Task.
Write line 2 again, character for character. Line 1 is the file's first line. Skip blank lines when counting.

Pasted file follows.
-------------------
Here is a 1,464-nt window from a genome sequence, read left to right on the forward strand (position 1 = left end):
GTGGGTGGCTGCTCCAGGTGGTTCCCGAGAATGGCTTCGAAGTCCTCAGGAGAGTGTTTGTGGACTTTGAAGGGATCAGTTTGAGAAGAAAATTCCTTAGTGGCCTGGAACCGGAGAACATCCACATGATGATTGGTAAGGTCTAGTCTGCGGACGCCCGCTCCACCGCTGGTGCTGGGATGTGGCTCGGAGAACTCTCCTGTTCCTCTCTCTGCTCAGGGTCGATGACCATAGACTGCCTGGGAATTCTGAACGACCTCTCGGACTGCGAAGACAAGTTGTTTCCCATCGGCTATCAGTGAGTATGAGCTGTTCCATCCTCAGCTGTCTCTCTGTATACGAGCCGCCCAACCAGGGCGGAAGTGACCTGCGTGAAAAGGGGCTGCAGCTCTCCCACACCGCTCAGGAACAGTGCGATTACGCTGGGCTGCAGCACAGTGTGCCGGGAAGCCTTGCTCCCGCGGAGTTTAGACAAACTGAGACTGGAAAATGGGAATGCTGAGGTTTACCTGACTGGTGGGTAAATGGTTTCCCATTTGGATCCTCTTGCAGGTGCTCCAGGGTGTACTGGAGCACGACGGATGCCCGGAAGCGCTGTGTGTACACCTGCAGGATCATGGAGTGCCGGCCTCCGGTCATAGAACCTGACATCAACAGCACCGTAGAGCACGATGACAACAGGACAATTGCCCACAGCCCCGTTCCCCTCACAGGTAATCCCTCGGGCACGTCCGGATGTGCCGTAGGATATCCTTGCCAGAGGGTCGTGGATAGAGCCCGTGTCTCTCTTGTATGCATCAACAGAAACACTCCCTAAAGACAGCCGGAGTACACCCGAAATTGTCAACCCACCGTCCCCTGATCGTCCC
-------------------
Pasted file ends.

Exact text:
GTGGGTGGCTGCTCCAGGTGGTTCCCGAGAATGGCTTCGAAGTCCTCAGGAGAGTGTTTGTGGACTTTGAAGGGATCAGTTTGAGAAGAAAATTCCTTAGTGGCCTGGAACCGGAGAACATCCACATGATGATTGGTAAGGTCTAGTCTGCGGACGCCCGCTCCACCGCTGGTGCTGGGATGTGGCTCGGAGAACTCTCCTGTTCCTCTCTCTGCTCAGGGTCGATGACCATAGACTGCCTGGGAATTCTGAACGACCTCTCGGACTGCGAAGACAAGTTGTTTCCCATCGGCTATCAGTGAGTATGAGCTGTTCCATCCTCAGCTGTCTCTCTGTATACGAGCCGCCCAACCAGGGCGGAAGTGACCTGCGTGAAAAGGGGCTGCAGCTCTCCCACACCGCTCAGGAACAGTGCGATTACGCTGGGCTGCAGCACAGTGTGCCGGGAAGCCTTGCTCCCGCGGAGTTTAGACAAACTGAGACTGGAAAATGGGAATGCTGAGGTTTACCTGACTGGTGGGTAAATGGTTTCCCATTTGGATCCTCTTGCAGGTGCTCCAGGGTGTACTGGAGCACGACGGATGCCCGGAAGCGCTGTGTGTACACCTGCAGGATCATGGAGTGCCGGCCTCCGGTCATAGAACCTGACATCAACAGCACCGTAGAGCACGATGACAACAGGACAATTGCCCACAGCCCCGTTCCCCTCACAGGTAATCCCTCGGGCACGTCCGGATGTGCCGTAGGATATCCTTGCCAGAGGGTCGTGGATAGAGCCCGTGTCTCTCTTGTATGCATCAACAGAAACACTCCCTAAAGACAGCCGGAGTACACCCGAAATTGTCAACCCACCGTCCCCTGATCGTCCC